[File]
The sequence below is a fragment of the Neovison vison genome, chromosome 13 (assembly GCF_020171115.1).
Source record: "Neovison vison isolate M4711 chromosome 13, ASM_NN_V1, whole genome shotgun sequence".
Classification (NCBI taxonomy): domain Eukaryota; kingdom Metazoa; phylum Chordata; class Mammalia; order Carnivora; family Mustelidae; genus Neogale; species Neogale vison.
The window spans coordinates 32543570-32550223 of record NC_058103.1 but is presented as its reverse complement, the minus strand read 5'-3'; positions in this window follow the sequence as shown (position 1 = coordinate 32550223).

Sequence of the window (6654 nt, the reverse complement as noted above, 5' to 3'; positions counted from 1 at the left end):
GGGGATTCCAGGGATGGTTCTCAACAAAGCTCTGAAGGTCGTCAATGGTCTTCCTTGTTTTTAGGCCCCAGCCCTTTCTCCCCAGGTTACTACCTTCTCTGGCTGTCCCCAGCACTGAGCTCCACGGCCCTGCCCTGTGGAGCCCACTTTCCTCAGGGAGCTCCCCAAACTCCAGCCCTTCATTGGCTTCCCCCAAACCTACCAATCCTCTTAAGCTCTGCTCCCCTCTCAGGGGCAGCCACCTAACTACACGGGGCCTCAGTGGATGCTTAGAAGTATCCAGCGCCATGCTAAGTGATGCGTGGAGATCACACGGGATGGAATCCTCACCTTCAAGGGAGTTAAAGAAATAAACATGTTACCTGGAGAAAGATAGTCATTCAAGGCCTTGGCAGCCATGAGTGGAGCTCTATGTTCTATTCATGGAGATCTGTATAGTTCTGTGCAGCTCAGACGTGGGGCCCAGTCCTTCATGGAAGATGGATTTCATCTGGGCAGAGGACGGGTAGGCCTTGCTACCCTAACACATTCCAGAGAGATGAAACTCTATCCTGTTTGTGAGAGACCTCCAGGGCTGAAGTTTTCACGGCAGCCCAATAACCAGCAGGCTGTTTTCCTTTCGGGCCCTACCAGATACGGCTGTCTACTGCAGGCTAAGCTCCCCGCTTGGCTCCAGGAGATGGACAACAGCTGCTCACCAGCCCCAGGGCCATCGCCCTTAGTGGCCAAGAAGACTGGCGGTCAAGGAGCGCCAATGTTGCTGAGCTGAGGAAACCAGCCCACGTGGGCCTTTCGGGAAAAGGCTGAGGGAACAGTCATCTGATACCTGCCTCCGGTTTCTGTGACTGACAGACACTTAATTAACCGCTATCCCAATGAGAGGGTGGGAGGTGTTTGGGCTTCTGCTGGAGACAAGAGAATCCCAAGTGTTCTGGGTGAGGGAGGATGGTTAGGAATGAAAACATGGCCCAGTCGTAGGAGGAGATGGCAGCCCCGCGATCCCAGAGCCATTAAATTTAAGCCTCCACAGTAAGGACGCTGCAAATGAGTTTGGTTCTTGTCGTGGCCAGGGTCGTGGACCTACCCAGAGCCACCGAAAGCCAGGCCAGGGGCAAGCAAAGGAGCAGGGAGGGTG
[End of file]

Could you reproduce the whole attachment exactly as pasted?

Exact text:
The sequence below is a fragment of the Neovison vison genome, chromosome 13 (assembly GCF_020171115.1).
Source record: "Neovison vison isolate M4711 chromosome 13, ASM_NN_V1, whole genome shotgun sequence".
Classification (NCBI taxonomy): domain Eukaryota; kingdom Metazoa; phylum Chordata; class Mammalia; order Carnivora; family Mustelidae; genus Neogale; species Neogale vison.
The window spans coordinates 32543570-32550223 of record NC_058103.1 but is presented as its reverse complement, the minus strand read 5'-3'; positions in this window follow the sequence as shown (position 1 = coordinate 32550223).

Sequence of the window (6654 nt, the reverse complement as noted above, 5' to 3'; positions counted from 1 at the left end):
GGGGATTCCAGGGATGGTTCTCAACAAAGCTCTGAAGGTCGTCAATGGTCTTCCTTGTTTTTAGGCCCCAGCCCTTTCTCCCCAGGTTACTACCTTCTCTGGCTGTCCCCAGCACTGAGCTCCACGGCCCTGCCCTGTGGAGCCCACTTTCCTCAGGGAGCTCCCCAAACTCCAGCCCTTCATTGGCTTCCCCCAAACCTACCAATCCTCTTAAGCTCTGCTCCCCTCTCAGGGGCAGCCACCTAACTACACGGGGCCTCAGTGGATGCTTAGAAGTATCCAGCGCCATGCTAAGTGATGCGTGGAGATCACACGGGATGGAATCCTCACCTTCAAGGGAGTTAAAGAAATAAACATGTTACCTGGAGAAAGATAGTCATTCAAGGCCTTGGCAGCCATGAGTGGAGCTCTATGTTCTATTCATGGAGATCTGTATAGTTCTGTGCAGCTCAGACGTGGGGCCCAGTCCTTCATGGAAGATGGATTTCATCTGGGCAGAGGACGGGTAGGCCTTGCTACCCTAACACATTCCAGAGAGATGAAACTCTATCCTGTTTGTGAGAGACCTCCAGGGCTGAAGTTTTCACGGCAGCCCAATAACCAGCAGGCTGTTTTCCTTTCGGGCCCTACCAGATACGGCTGTCTACTGCAGGCTAAGCTCCCCGCTTGGCTCCAGGAGATGGACAACAGCTGCTCACCAGCCCCAGGGCCATCGCCCTTAGTGGCCAAGAAGACTGGCGGTCAAGGAGCGCCAATGTTGCTGAGCTGAGGAAACCAGCCCACGTGGGCCTTTCGGGAAAAGGCTGAGGGAACAGTCATCTGATACCTGCCTCCGGTTTCTGTGACTGACAGACACTTAATTAACCGCTATCCCAATGAGAGGGTGGGAGGTGTTTGGGCTTCTGCTGGAGACAAGAGAATCCCAAGTGTTCTGGGTGAGGGAGGATGGTTAGGAATGAAAACATGGCCCAGTCGTAGGAGGAGATGGCAGCCCCGCGATCCCAGAGCCATTAAATTTAAGCCTCCACAGTAAGGACGCTGCAAATGAGTTTGGTTCTTGTCGTGGCCAGGGTCGTGGACCTACCCAGAGCCACCGAAAGCCAGGCCAGGGGCAAGCAAAGGAGCAGGGAGGGTG